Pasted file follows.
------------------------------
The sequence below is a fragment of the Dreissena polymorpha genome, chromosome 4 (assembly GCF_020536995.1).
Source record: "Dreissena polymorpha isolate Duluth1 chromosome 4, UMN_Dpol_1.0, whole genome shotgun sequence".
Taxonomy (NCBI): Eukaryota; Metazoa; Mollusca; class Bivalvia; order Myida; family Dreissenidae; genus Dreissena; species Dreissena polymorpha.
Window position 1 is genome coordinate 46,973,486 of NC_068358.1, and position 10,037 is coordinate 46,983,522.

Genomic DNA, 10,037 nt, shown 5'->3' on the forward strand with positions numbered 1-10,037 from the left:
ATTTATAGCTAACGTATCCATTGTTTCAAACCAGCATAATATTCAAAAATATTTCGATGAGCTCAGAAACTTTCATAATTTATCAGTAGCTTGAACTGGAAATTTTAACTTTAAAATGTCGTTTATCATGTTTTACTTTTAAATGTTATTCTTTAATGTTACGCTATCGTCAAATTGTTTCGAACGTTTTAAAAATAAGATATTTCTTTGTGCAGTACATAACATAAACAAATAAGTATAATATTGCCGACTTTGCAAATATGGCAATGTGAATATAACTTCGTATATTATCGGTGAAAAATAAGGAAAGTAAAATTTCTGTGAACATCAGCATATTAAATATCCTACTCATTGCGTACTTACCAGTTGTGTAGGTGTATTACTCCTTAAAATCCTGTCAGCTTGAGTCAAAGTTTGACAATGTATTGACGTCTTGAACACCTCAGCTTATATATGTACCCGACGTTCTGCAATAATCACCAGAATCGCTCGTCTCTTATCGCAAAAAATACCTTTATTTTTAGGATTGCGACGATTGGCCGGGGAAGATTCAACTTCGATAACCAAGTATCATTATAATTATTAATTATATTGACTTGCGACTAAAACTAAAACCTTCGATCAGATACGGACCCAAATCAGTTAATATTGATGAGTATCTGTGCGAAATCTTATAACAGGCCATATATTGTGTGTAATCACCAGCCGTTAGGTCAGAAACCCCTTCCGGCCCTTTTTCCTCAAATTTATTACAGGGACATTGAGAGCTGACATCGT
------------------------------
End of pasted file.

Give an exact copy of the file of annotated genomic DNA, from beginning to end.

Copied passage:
The sequence below is a fragment of the Dreissena polymorpha genome, chromosome 4 (assembly GCF_020536995.1).
Source record: "Dreissena polymorpha isolate Duluth1 chromosome 4, UMN_Dpol_1.0, whole genome shotgun sequence".
Taxonomy (NCBI): Eukaryota; Metazoa; Mollusca; class Bivalvia; order Myida; family Dreissenidae; genus Dreissena; species Dreissena polymorpha.
Window position 1 is genome coordinate 46,973,486 of NC_068358.1, and position 10,037 is coordinate 46,983,522.

Genomic DNA, 10,037 nt, shown 5'->3' on the forward strand with positions numbered 1-10,037 from the left:
ATTTATAGCTAACGTATCCATTGTTTCAAACCAGCATAATATTCAAAAATATTTCGATGAGCTCAGAAACTTTCATAATTTATCAGTAGCTTGAACTGGAAATTTTAACTTTAAAATGTCGTTTATCATGTTTTACTTTTAAATGTTATTCTTTAATGTTACGCTATCGTCAAATTGTTTCGAACGTTTTAAAAATAAGATATTTCTTTGTGCAGTACATAACATAAACAAATAAGTATAATATTGCCGACTTTGCAAATATGGCAATGTGAATATAACTTCGTATATTATCGGTGAAAAATAAGGAAAGTAAAATTTCTGTGAACATCAGCATATTAAATATCCTACTCATTGCGTACTTACCAGTTGTGTAGGTGTATTACTCCTTAAAATCCTGTCAGCTTGAGTCAAAGTTTGACAATGTATTGACGTCTTGAACACCTCAGCTTATATATGTACCCGACGTTCTGCAATAATCACCAGAATCGCTCGTCTCTTATCGCAAAAAATACCTTTATTTTTAGGATTGCGACGATTGGCCGGGGAAGATTCAACTTCGATAACCAAGTATCATTATAATTATTAATTATATTGACTTGCGACTAAAACTAAAACCTTCGATCAGATACGGACCCAAATCAGTTAATATTGATGAGTATCTGTGCGAAATCTTATAACAGGCCATATATTGTGTGTAATCACCAGCCGTTAGGTCAGAAACCCCTTCCGGCCCTTTTTCCTCAAATTTATTACAGGGACATTGAGAGCTGACATCGT